California students call to remove Ronald Reagan, Margaret Thatcher busts

Among the conservative leaders in their crosshairs are Ronald Reagan and Margaret Thatcher.

A petition calls for Chapman University to remove busts of conservative icons.

A petition at Chapman University calls for the removal of busts depicting Ronald Reagan, Margaret Thatcher, and other prominent conservatives.

With more than 700 signatures, the petition demands that the university remove and replace the “problematic” conservative icon depictions.

”There are a handful of busts displayed around Chapman University’s campus that do not reflect the ideals of the University,” the petition reads. “In order to create a safer and more inclusive environment for Chapman’s marginalized students and community, we feel the busts of Ronald Reagan, Albert Schweitzer, Margaret Thatcher, Milton Friedman, and Ayn Rand need to be removed and replaced.”

”During these times of reckoning with serious injustice in the U.S. we are asking for your support and for the Chapman Administration to hear our demands,” the petition continues. It goes on to include a letter that will be sent to the university’s administration “once this petition has been shared enough.”

The letter states, in part, “While some believe the removal of busts and statues equates to erasing history and hiding past mistakes, we believe their removal provides opportunity for deeper understanding and engagement in history. We believe the removal provides not only a display of allyship but also a hopeful opportunity for educating students on the ways these historical figures abused their power to mistreat others.”

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“[W]e hope this transforms into an opportunity to recognize our history and the ways certain historical figures have abused their power at the expense of marginalized groups,” the letter concludes.

The petition suggests replacing the current busts with busts of Angela Davis, Malcolm X, Harvey Milk, Nelson Mandela, Princess Diana, John Lewis, Cesar Chavez, James Baldwin, and Dolores Huerta.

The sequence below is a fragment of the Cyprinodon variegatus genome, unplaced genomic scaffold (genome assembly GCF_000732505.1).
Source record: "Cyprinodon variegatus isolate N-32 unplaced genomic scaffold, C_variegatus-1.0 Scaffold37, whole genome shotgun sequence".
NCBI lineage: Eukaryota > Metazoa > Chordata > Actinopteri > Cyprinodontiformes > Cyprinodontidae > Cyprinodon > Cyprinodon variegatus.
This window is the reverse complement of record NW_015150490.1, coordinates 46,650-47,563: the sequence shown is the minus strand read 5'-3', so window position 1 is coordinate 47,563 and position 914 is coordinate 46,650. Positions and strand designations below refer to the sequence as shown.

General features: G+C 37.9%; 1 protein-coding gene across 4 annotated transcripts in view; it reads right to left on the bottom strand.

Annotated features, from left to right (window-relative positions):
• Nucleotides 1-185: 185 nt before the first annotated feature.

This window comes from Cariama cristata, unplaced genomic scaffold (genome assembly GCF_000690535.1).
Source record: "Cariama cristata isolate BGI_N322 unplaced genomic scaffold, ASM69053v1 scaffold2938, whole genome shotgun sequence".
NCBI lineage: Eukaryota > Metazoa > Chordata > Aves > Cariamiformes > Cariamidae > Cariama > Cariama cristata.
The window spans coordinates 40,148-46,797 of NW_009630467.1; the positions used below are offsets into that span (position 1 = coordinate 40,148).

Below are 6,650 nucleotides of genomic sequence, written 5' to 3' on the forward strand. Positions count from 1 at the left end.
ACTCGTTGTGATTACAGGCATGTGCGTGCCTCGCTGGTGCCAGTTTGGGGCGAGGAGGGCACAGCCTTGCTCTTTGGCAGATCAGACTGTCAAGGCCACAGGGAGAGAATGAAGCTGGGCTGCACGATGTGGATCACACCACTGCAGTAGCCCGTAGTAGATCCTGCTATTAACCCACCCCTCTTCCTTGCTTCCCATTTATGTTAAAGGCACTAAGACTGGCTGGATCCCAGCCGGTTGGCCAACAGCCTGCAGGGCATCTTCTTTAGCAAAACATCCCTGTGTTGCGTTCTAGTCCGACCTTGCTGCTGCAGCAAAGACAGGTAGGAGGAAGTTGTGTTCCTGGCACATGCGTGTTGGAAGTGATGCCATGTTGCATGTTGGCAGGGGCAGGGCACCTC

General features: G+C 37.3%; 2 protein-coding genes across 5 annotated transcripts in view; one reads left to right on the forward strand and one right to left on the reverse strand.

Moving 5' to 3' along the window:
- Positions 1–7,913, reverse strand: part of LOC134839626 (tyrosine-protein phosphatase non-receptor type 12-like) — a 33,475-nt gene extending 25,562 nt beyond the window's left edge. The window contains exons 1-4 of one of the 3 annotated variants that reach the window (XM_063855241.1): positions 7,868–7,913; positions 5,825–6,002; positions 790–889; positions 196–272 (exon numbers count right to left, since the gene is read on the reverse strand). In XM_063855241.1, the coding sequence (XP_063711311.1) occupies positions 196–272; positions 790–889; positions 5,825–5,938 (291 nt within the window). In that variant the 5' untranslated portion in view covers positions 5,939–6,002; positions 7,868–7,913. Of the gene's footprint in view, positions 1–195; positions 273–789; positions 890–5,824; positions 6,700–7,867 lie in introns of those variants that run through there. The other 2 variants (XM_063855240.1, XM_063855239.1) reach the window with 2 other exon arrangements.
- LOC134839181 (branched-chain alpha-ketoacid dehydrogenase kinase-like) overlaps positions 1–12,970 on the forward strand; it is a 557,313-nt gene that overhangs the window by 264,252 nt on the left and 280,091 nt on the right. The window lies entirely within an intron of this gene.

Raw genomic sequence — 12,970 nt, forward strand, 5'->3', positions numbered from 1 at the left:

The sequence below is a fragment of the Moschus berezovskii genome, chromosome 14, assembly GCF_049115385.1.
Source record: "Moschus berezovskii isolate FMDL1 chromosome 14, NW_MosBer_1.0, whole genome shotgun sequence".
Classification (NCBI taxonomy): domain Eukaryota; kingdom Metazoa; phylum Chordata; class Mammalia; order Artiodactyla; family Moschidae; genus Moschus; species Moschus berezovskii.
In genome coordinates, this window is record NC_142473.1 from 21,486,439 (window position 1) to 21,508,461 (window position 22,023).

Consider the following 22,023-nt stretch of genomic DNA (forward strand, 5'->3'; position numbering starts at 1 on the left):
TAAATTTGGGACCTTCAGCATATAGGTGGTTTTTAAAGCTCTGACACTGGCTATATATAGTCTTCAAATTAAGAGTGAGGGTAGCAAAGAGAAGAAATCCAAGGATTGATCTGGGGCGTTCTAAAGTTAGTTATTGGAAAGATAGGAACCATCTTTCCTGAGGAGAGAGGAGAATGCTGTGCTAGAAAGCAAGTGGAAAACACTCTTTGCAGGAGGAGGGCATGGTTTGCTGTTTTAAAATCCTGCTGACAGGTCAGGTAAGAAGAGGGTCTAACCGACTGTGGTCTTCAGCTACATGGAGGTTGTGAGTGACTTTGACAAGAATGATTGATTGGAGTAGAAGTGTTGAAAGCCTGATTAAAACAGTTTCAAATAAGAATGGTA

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Chapman College Republicans said in response to the petition, “This reckless removal of history is dangerous, especially for a University whose job is to educate in an attempt to better their students and their futures. For a school that has put so much effort in pushing for diversity, the removal of these statues would be proof that Chapman University takes no pride in intellectual diversity of their student body.”

Pointing out that “diversity comes in multiple forms,” including diversity of thought, the group said, “We conservatives do not push to remove parts of history that we do not like. we expect the same in return. When you remove history you cannot learn from it, you repeat people’s mistakes and we cannot better ourselves. There are many conservatives on campus who support the Republican Party and Ronald Reagan who feel they are unable to speak out about their beliefs in fear of being shunned by unaccepting members of the student body.”

Chapman College Republicans President Justin Buckner further told Campus Reform, “the main reason we felt it was necessary to speak out on this issue was that the petition claimed the statues on campus did not represent the ideals of the University, which is not true.”

“The removal of Ronald Reagan,” Buckner continued, “one of the most pronounced modern-day conservative voices in American history, would symbolize that anyone who believes in modern-day conservatism has no place on our campus. We want everyone to have representation and feel welcomed at Chapman University, regardless of your political beliefs.”

Chapman University shared an email with Campus Reform that was sent to the campus community in which President Daniele Struppa wrote, “I have carefully read it [the petition] and I appreciate its emphasis on a shared reflection of who we are as an institution and how our physical campus reflects our collective values. As stated in the petition, many believe the removal of particular busts will provide an opportunity for deeper understanding of and engagement with history while creating a safer environment for students. While I am deeply committed to both of these goals, I strongly believe that the removal of these busts is counter to accomplishing those very objectives.”

Follow the author of this article on Twitter: @Arik_Schneider